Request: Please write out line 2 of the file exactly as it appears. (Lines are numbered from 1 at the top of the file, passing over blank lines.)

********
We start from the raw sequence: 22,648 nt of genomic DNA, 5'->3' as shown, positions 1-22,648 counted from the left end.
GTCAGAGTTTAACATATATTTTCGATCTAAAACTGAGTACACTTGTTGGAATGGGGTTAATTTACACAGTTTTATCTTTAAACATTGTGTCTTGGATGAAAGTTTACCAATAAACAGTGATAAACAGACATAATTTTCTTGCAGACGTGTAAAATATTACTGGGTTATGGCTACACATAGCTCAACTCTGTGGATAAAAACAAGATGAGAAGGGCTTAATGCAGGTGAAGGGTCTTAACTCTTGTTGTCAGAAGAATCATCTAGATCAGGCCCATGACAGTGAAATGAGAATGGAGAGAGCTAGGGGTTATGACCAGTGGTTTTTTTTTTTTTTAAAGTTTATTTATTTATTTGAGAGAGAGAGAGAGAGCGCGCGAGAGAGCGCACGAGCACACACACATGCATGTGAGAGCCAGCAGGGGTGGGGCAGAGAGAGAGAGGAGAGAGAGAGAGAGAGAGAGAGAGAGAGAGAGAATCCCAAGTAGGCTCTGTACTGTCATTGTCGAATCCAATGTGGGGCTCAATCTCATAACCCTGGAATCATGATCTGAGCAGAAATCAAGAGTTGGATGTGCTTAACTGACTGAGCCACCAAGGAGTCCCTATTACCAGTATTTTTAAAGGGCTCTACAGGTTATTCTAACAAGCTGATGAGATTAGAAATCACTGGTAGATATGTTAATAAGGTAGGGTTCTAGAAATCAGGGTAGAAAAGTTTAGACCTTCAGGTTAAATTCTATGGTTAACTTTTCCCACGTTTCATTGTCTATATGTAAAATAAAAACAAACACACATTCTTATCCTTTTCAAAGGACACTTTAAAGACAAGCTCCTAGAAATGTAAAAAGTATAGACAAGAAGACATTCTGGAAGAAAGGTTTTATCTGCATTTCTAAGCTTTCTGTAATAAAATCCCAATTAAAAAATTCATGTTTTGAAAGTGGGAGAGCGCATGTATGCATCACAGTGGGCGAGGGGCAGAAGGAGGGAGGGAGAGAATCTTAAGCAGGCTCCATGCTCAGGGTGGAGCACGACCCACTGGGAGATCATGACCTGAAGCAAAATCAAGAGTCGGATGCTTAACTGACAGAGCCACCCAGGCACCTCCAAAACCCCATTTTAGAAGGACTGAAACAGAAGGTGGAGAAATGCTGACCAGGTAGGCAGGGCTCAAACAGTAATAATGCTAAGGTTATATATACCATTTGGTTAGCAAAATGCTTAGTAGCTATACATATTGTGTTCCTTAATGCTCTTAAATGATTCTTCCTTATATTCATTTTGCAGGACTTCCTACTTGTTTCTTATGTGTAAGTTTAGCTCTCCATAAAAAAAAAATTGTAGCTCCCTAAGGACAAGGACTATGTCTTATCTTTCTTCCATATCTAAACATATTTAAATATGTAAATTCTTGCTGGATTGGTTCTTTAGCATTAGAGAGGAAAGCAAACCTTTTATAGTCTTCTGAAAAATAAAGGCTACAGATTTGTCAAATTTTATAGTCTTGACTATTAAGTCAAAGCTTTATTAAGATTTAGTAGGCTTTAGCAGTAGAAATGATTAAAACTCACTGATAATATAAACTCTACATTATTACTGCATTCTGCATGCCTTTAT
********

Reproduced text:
GTCAGAGTTTAACATATATTTTCGATCTAAAACTGAGTACACTTGTTGGAATGGGGTTAATTTACACAGTTTTATCTTTAAACATTGTGTCTTGGATGAAAGTTTACCAATAAACAGTGATAAACAGACATAATTTTCTTGCAGACGTGTAAAATATTACTGGGTTATGGCTACACATAGCTCAACTCTGTGGATAAAAACAAGATGAGAAGGGCTTAATGCAGGTGAAGGGTCTTAACTCTTGTTGTCAGAAGAATCATCTAGATCAGGCCCATGACAGTGAAATGAGAATGGAGAGAGCTAGGGGTTATGACCAGTGGTTTTTTTTTTTTTTAAAGTTTATTTATTTATTTGAGAGAGAGAGAGAGAGCGCGCGAGAGAGCGCACGAGCACACACACATGCATGTGAGAGCCAGCAGGGGTGGGGCAGAGAGAGAGAGGAGAGAGAGAGAGAGAGAGAGAGAGAGAGAGAGAATCCCAAGTAGGCTCTGTACTGTCATTGTCGAATCCAATGTGGGGCTCAATCTCATAACCCTGGAATCATGATCTGAGCAGAAATCAAGAGTTGGATGTGCTTAACTGACTGAGCCACCAAGGAGTCCCTATTACCAGTATTTTTAAAGGGCTCTACAGGTTATTCTAACAAGCTGATGAGATTAGAAATCACTGGTAGATATGTTAATAAGGTAGGGTTCTAGAAATCAGGGTAGAAAAGTTTAGACCTTCAGGTTAAATTCTATGGTTAACTTTTCCCACGTTTCATTGTCTATATGTAAAATAAAAACAAACACACATTCTTATCCTTTTCAAAGGACACTTTAAAGACAAGCTCCTAGAAATGTAAAAAGTATAGACAAGAAGACATTCTGGAAGAAAGGTTTTATCTGCATTTCTAAGCTTTCTGTAATAAAATCCCAATTAAAAAATTCATGTTTTGAAAGTGGGAGAGCGCATGTATGCATCACAGTGGGCGAGGGGCAGAAGGAGGGAGGGAGAGAATCTTAAGCAGGCTCCATGCTCAGGGTGGAGCACGACCCACTGGGAGATCATGACCTGAAGCAAAATCAAGAGTCGGATGCTTAACTGACAGAGCCACCCAGGCACCTCCAAAACCCCATTTTAGAAGGACTGAAACAGAAGGTGGAGAAATGCTGACCAGGTAGGCAGGGCTCAAACAGTAATAATGCTAAGGTTATATATACCATTTGGTTAGCAAAATGCTTAGTAGCTATACATATTGTGTTCCTTAATGCTCTTAAATGATTCTTCCTTATATTCATTTTGCAGGACTTCCTACTTGTTTCTTATGTGTAAGTTTAGCTCTCCATAAAAAAAAAATTGTAGCTCCCTAAGGACAAGGACTATGTCTTATCTTTCTTCCATATCTAAACATATTTAAATATGTAAATTCTTGCTGGATTGGTTCTTTAGCATTAGAGAGGAAAGCAAACCTTTTATAGTCTTCTGAAAAATAAAGGCTACAGATTTGTCAAATTTTATAGTCTTGACTATTAAGTCAAAGCTTTATTAAGATTTAGTAGGCTTTAGCAGTAGAAATGATTAAAACTCACTGATAATATAAACTCTACATTATTACTGCATTCTGCATGCCTTTAT